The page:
Career strategy requires planning for difficult situations that tax your physical and mental health. One of the toughest challenges that people bring to career coaches is, “My boss is a bully.” A workplace bully can be a major source of career stress. It is important to handle the bully boss carefully without doing serious harm to your own career.
Bosses are bullies when they use power to attack and confront their subordinates. They refuse to serve as supporters and advocates. Often they berate their employees publicly. They seem to relish signs that they’re getting through to you. When they think yo are upset or distressed, they just keep pushing further.
Here are some suggestions to get started. Be aware that nothing presented here is intended to replace legal or psychological advice from licensed professionals. Don’t be afraid to seek that guidance if you need it.
— Begin by documenting our boss’s actions.
Be specific and neutral. For example: “Tom entered my office at 2:05 PM on Monday, June 12. I was on the phone with a key client. He yelled, “Put down that phone and listen to me.”
Write down the date and time. You might consider setting up a private email account with gmail or yahoo. Use your personal computer or cell phone – not the company’s – to keep your records. Or hand-write your notes and take them home each night. Don’t keep anything in your office or on any company equipment.
— Be aware of what others are experiencing but do not share your views with colleagues.
You never know what will backfire. Besides, your own mental health will be stronger when you stop repeating negative thoughts and words over and over again. Distract yourself any way you can, especially when you are not at the office.
— The Human Resources department is there to protect the company, not employees, no matter what they tell you.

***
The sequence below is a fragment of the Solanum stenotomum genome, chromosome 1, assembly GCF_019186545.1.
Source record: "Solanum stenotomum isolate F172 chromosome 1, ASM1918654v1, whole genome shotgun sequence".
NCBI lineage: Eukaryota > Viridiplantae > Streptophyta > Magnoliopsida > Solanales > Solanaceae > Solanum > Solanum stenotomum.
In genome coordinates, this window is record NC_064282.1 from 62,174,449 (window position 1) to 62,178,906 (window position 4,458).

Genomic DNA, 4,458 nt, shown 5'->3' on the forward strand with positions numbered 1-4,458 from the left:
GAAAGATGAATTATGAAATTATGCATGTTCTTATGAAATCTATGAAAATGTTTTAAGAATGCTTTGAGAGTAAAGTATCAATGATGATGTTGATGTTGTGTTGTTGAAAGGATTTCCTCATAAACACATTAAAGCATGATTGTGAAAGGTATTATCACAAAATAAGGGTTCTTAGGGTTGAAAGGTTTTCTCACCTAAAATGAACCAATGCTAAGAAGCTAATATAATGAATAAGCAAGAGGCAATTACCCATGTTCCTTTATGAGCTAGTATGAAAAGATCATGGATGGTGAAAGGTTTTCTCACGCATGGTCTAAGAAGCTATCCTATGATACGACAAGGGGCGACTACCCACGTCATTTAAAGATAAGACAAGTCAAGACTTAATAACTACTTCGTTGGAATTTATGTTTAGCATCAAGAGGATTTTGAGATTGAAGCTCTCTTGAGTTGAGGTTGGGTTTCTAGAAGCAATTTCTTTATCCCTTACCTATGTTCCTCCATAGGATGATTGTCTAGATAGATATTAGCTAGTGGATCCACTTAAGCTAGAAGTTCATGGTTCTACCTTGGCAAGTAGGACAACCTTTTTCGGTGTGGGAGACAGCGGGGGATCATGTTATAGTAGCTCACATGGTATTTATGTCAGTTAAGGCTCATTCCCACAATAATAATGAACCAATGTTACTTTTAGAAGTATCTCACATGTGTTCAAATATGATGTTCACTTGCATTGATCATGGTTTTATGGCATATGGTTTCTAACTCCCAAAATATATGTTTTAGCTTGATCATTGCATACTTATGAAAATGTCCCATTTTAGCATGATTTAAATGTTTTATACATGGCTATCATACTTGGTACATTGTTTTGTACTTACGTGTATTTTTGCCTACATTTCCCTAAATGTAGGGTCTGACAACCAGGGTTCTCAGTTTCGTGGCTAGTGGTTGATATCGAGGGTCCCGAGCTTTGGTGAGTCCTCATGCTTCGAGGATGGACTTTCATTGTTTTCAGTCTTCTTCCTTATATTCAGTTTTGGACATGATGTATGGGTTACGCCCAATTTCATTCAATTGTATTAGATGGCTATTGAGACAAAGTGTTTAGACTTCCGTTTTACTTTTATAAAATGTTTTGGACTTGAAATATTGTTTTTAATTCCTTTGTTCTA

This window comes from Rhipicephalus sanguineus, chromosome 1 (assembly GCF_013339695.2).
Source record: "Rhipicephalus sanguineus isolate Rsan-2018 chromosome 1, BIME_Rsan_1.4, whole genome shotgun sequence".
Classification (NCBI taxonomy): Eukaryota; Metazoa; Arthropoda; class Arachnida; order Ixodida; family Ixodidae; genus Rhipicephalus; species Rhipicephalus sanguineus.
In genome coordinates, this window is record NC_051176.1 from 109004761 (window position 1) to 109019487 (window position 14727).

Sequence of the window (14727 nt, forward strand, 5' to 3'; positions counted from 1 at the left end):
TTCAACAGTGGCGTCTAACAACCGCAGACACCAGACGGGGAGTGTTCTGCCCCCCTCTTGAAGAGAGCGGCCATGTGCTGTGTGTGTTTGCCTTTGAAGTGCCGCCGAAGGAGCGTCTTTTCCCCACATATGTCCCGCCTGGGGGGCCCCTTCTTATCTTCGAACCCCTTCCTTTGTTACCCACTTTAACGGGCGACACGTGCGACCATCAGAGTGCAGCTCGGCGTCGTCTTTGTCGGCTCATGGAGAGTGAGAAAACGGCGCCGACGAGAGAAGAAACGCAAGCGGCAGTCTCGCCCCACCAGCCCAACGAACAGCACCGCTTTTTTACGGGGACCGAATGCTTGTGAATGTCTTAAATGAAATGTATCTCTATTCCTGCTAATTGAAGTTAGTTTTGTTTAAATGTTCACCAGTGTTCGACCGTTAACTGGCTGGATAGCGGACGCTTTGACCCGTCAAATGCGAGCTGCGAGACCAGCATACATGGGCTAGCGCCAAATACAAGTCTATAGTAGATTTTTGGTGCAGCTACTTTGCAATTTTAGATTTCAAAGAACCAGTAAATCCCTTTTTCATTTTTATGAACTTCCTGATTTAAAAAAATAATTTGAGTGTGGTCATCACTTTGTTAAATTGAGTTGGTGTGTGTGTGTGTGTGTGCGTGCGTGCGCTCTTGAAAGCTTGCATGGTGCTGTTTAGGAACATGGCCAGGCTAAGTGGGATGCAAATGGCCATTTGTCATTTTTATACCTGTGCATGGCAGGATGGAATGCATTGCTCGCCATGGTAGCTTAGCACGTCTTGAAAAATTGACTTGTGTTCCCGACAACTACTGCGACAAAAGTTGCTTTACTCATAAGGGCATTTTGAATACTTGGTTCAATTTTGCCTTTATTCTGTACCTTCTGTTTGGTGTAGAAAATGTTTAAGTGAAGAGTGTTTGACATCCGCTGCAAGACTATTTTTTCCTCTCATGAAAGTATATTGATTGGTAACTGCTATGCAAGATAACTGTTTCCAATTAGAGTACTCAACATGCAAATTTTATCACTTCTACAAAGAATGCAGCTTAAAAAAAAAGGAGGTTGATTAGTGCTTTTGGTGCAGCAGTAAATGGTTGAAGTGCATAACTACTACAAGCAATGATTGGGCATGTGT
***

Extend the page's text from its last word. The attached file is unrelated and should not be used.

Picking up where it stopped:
Often career coaches get to hear horror stories from people who trusted the Open Door policies of their companies. Find a confidante and advisor outside the company. Hiring a coach may seem expensive but run the numbers. If you can hang on to your job another month or two, how much will you save by not quitting immediately? How much more quickly can you find a new job?
— Claim your own power.
How can you use your company to prepare yourself for career advancement? Are you taking advantage of opportunities for growth and development? Have you taken steps to work with a recruiter and consider other jobs, and maybe other careers?
— Avoid one-size-fits-all solutions.
Some companies reward executives for surviving a difficult boss; others encourage openness and expression of feeling. Some bosses get their comeuppance after many employees leave; others are untouchable because they have friends in high places or they pulled off a big win many years ago.
Mid-Life Career change can be especially challenging because it’s so different from career success. Now you can download a FREE gift, “3 Secrets of Successful Midlife Career Change,” at Mid-Life Career Choice. For tips on dealing with a bad performance review (often the outcome of an encounter with a bullying boss) visit Manage a Bad Performance Review. From Cathy Goodwin, Ph.D., an author, speaker and career consultant who specializes in helping mid-life mid-career professionals and executives navigate career journeys.
Shaunta Collier-Santos says